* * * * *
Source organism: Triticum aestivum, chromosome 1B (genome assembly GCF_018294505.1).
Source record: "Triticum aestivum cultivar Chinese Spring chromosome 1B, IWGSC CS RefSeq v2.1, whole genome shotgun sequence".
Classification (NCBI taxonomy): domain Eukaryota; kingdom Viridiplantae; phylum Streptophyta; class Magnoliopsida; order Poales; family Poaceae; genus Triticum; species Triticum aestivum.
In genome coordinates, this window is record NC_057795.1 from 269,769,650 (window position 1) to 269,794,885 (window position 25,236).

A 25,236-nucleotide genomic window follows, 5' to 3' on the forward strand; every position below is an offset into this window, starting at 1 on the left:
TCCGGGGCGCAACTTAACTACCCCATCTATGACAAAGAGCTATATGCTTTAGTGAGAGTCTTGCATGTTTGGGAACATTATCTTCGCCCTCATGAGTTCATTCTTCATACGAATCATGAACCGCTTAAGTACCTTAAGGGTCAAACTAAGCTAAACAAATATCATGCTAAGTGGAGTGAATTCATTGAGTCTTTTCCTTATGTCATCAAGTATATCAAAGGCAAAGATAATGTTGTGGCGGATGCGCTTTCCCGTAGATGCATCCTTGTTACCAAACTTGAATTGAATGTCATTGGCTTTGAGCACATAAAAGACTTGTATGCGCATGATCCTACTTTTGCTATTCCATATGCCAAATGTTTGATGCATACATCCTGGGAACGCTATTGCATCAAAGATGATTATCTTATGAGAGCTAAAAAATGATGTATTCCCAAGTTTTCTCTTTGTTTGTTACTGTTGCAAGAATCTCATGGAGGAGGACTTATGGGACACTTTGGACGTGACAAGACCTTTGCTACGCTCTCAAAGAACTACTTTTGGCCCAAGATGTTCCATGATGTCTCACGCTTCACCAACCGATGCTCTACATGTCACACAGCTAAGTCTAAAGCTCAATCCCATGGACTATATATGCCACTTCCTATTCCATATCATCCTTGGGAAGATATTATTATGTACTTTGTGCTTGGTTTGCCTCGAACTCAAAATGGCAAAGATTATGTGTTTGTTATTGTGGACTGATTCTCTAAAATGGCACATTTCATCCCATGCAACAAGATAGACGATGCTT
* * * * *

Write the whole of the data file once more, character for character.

Source organism: Triticum aestivum, chromosome 1B (genome assembly GCF_018294505.1).
Source record: "Triticum aestivum cultivar Chinese Spring chromosome 1B, IWGSC CS RefSeq v2.1, whole genome shotgun sequence".
Classification (NCBI taxonomy): domain Eukaryota; kingdom Viridiplantae; phylum Streptophyta; class Magnoliopsida; order Poales; family Poaceae; genus Triticum; species Triticum aestivum.
In genome coordinates, this window is record NC_057795.1 from 269,769,650 (window position 1) to 269,794,885 (window position 25,236).

A 25,236-nucleotide genomic window follows, 5' to 3' on the forward strand; every position below is an offset into this window, starting at 1 on the left:
TCCGGGGCGCAACTTAACTACCCCATCTATGACAAAGAGCTATATGCTTTAGTGAGAGTCTTGCATGTTTGGGAACATTATCTTCGCCCTCATGAGTTCATTCTTCATACGAATCATGAACCGCTTAAGTACCTTAAGGGTCAAACTAAGCTAAACAAATATCATGCTAAGTGGAGTGAATTCATTGAGTCTTTTCCTTATGTCATCAAGTATATCAAAGGCAAAGATAATGTTGTGGCGGATGCGCTTTCCCGTAGATGCATCCTTGTTACCAAACTTGAATTGAATGTCATTGGCTTTGAGCACATAAAAGACTTGTATGCGCATGATCCTACTTTTGCTATTCCATATGCCAAATGTTTGATGCATACATCCTGGGAACGCTATTGCATCAAAGATGATTATCTTATGAGAGCTAAAAAATGATGTATTCCCAAGTTTTCTCTTTGTTTGTTACTGTTGCAAGAATCTCATGGAGGAGGACTTATGGGACACTTTGGACGTGACAAGACCTTTGCTACGCTCTCAAAGAACTACTTTTGGCCCAAGATGTTCCATGATGTCTCACGCTTCACCAACCGATGCTCTACATGTCACACAGCTAAGTCTAAAGCTCAATCCCATGGACTATATATGCCACTTCCTATTCCATATCATCCTTGGGAAGATATTATTATGTACTTTGTGCTTGGTTTGCCTCGAACTCAAAATGGCAAAGATTATGTGTTTGTTATTGTGGACTGATTCTCTAAAATGGCACATTTCATCCCATGCAACAAGATAGACGATGCTT